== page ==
Sunday, November 10, 2013


Soon it will not only be sweeping the nation, but also the whole wide world..  I speak of the phenomenon called Slow TV.  I'm not sure who started it, but the Norwegians, bless their sweet Scandinavian souls, have taken it to a new level.  It is practically an art from with them.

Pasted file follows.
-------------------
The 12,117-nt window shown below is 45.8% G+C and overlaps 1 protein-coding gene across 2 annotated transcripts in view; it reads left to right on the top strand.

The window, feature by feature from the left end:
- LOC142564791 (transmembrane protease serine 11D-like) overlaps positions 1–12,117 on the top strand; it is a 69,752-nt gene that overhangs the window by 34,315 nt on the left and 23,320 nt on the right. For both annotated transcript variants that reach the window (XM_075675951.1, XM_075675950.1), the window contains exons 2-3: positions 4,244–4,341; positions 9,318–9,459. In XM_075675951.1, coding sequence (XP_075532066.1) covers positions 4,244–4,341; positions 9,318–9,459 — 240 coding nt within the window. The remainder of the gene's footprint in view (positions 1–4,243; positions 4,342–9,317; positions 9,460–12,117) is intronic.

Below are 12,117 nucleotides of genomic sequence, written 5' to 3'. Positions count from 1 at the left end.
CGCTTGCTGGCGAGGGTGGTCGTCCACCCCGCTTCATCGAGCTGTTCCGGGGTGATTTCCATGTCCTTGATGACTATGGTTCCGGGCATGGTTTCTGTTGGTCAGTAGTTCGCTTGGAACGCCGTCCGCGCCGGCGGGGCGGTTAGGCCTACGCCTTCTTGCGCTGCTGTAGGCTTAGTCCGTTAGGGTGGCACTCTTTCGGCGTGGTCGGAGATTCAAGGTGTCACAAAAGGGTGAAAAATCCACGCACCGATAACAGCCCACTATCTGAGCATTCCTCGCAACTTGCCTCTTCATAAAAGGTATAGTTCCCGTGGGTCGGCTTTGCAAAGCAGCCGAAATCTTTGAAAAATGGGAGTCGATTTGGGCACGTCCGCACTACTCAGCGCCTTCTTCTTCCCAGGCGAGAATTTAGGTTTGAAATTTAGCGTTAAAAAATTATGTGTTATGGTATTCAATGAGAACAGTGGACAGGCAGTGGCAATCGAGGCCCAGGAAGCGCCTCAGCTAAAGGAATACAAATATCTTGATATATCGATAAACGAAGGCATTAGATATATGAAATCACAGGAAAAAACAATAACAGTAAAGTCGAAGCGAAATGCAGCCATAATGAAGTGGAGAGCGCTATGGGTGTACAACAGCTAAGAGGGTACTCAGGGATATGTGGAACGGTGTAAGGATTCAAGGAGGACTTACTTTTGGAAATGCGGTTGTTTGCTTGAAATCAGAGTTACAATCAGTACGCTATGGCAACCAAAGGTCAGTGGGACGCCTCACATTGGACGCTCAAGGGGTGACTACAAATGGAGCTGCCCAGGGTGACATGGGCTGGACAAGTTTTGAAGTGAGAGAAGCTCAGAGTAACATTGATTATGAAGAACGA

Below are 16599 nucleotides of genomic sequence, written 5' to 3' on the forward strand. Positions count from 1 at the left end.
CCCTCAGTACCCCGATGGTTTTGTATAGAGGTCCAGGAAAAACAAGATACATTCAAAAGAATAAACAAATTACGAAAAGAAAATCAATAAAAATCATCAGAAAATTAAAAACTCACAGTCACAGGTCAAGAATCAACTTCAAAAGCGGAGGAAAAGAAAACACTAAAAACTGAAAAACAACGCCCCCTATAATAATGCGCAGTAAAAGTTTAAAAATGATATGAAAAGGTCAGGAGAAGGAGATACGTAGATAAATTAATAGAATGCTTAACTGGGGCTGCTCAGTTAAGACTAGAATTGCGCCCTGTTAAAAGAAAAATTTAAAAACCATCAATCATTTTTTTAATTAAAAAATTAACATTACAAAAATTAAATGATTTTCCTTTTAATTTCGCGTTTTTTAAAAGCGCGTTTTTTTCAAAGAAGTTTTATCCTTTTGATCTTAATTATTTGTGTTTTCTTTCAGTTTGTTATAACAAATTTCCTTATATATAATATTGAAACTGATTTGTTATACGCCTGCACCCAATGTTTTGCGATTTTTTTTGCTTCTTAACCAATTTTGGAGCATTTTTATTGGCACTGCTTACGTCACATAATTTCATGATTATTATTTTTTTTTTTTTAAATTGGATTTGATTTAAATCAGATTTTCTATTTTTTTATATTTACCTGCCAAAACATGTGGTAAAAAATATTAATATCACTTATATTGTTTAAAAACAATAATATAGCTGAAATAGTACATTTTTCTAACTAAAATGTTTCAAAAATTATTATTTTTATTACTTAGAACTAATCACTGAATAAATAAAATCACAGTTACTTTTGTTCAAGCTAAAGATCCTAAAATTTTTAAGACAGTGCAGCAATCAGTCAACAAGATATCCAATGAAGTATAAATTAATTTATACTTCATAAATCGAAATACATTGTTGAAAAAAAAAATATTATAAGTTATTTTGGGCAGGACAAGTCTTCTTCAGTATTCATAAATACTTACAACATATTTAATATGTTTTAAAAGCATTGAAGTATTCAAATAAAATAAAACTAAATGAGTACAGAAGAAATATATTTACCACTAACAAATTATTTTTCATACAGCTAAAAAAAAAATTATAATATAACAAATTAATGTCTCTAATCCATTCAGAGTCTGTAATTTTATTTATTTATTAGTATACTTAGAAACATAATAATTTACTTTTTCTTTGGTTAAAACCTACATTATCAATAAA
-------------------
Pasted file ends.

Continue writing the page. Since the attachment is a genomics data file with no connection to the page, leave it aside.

The basic concept is simple enough to grasp.  A TV network chooses an event and televises the entire thing, preferably live, and hopes that a sizeable audience will tune in to watch.  Now when I say event, I'm not talking about a hundred meter dash, or the Kentucky Derby or even a whole baseball game.  These would take around ten seconds, two minutes and two and a half hours, respectively.  None of these are what Slow TV is about.  Slow TV would focus on an event that lasts at least five hours with no limit to the maximum.  You take a camera and you stick it out the window of a train going from Chicago to New York and you televise it live.  That's Slow TV.  Or you put the camera in the front of a canoe and this camera slowly rotates 180 degrees back and forth and someone paddles this canoe from the beginning of the Mississippi River way up in Minnesota to the very end in Louisiana.  That's Extreme Slow TV.  Now I know what you're thinking.  Who the heck is going to watch that?  Well, the Norwegians have done exactly this, only in Norway, of course.  And the audience response was incredible.  Absolutely spectacular ratings.  More than half the country tuned in to watch some of the train and boat rides at some point in the telecast.  They even televised a burning fireplace for five hours and had Christmas Carols playing in the background.  Once again, the Norwegian viewers did not disappoint.  They tuned in to watch in droves.